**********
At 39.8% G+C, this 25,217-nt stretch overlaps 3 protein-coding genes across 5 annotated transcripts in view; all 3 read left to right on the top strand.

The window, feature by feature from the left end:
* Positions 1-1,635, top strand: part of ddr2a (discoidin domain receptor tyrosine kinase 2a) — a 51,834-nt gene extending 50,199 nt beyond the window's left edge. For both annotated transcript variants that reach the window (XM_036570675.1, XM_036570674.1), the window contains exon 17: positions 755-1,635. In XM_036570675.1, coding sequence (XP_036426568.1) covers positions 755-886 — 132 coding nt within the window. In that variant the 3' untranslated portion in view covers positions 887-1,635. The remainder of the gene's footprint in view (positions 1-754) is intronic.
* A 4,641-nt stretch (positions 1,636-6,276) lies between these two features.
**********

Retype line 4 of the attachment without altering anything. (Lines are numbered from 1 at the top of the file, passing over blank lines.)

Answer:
* A 4,641-nt stretch (positions 1,636-6,276) lies between these two features.